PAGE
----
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Charlotte and I were in Tokyo on a mission: shooting pictures for suitcase brand SUITSUIT. We’ve been to Ibiza with them before to shoot the campaign, so when they heard about our Japan plans, they thought it was perfect for their new Sakura Blossom line. I checked in a suitcase set and we went to work!
Tokio, march 30, 2016
While I’m writing this, Charlotte is sitting next to me looking at a website with funny pictures. “Expectations versus reality”, with thirty beautiful travel pictures and their real-life equivalent. “Hanami in Tokyo should be in there, too!”, we laugh. And indeed it is. Even though I have even better pictures.
Hanami, or looking at the cherry blossoms (sakura), is the number one national holiday in Japan. The blooming of the blossoms is forecasted in a sort of weather report, as the flowers do not blossom simultaneously everywhere. The supermarkets are full of sakura chocolate, sakura water, sakura cakes… Even Starbucks has a sakura frappuccino. The entire country takes time off, coaches full of elderly people travel to the best hanami locations and young people gather in parks with picnic cloths, drinks and BBQ. It’s an absolute craze.
Some popular places to see the blossoms are the Shinjuku Gyoen Park, the Ueno Park and the waters close to the Imperial Palace. But remember: you won’t be the only one. Even if you, like we did, get up at 5:30 in the morning.
in the picture
We attracted a lot of attention with our luggage. Exclamations such as “kawaii!”, the Japanese word for cute, and “sugoi!”, the Japanese word for “cool”!, were things we heard often. If one of us took a picture of the other with the luggage set, three Japanese people would stand next to her. Usually with an equally large camera, brought along especially to shoot the blossoms.
Taking pictures of the blossoms is one thing. Taking pictures of suitcases is another. But taking pictures of blossoms and luggage without too many selfie sticks in your shot… Now that’s a real challenge. Cherry blossoms grow on trees. “Yeah, duh, so what?” Of course, cherry blossoms grow on trees and luggage stands on the ground. If you want both in the shot without taking a panoramic picture that includes three hundred camera-carrying Japanese, well then you have to be creative. We took our best shot but weren’t completely successful, ha ha ha!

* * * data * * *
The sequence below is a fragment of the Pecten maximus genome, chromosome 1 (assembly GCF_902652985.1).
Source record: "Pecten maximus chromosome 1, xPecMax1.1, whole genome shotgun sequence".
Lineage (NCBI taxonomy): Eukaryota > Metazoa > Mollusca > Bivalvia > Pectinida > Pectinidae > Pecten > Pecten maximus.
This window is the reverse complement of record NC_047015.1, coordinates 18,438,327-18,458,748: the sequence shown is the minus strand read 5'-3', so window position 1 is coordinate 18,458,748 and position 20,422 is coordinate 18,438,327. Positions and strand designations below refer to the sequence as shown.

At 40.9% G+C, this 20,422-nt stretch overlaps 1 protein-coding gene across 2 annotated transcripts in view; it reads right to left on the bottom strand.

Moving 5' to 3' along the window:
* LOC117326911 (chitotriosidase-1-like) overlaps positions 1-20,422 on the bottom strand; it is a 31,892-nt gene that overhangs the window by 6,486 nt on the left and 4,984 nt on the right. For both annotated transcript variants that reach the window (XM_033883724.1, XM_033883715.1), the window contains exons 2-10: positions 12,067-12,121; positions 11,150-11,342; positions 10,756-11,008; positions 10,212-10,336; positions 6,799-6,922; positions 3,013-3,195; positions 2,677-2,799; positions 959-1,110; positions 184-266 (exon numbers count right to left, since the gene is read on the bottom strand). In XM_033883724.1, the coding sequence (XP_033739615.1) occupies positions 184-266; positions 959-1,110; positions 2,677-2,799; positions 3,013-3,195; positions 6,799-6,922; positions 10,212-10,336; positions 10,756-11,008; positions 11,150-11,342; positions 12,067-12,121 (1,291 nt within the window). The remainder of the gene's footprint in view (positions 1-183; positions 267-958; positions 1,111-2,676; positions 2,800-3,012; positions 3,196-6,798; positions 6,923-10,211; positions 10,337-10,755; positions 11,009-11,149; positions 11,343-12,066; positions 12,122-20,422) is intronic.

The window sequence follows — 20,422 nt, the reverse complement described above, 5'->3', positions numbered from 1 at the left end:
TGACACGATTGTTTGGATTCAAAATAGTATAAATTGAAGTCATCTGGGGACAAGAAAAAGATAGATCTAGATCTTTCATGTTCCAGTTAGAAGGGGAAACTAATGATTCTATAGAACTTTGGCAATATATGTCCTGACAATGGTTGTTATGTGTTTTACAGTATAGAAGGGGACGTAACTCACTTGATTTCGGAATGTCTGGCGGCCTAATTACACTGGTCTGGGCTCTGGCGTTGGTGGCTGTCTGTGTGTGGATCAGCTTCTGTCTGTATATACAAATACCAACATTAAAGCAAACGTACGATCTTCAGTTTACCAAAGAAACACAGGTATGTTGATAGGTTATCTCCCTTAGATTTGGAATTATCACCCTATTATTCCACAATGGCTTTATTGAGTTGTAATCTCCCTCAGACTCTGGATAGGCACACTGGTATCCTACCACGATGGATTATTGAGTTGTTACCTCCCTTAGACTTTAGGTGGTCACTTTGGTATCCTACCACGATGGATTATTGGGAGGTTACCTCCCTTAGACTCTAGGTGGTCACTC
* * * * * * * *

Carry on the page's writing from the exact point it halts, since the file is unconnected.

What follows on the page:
In the end we managed quite well, though. The Japanese are so friendly and polite, they have no problem with stepping out of the way if they see you are about to take a picture. Not that they all realise that they’re standing in your shot… But if you point it out to them in a friendly manner, they politely step aside – but not before they’ve called out “oh, moderu!” (model) and “sakura suittocasu, kawaii desu ne!”
So we relaxed in the park while children rolled down the hill next to us, brides were being photographed and sakura ice creams were enjoyed. We walked around the judo and concert hall Nippon Budokan while people were water pedalling, jogging and taking pictures of the blossoms with selfie sticks. And we visited the Tokyo Tower and the conveniently-located Zojo-ji Temple where we found some more beautiful blossom trees.
and it’s gone
Japanese culture cherishes the concept of “mono no aware”. Roughly translated, it means “the awareness of things”. Cherry blossoms are the perfect example of this: they’re beautiful, but temporary. That’s why the Japanese are so aware of the blossoms and enjoy them while they can. It’s a lesson we can all take to heart. Enjoy the good moments because they will soon pass. But we don’t have to let go of them completely; just like all those camera-carrying Japanese, we will always have the pictures.
This post is in collaboration with SUITSUIT.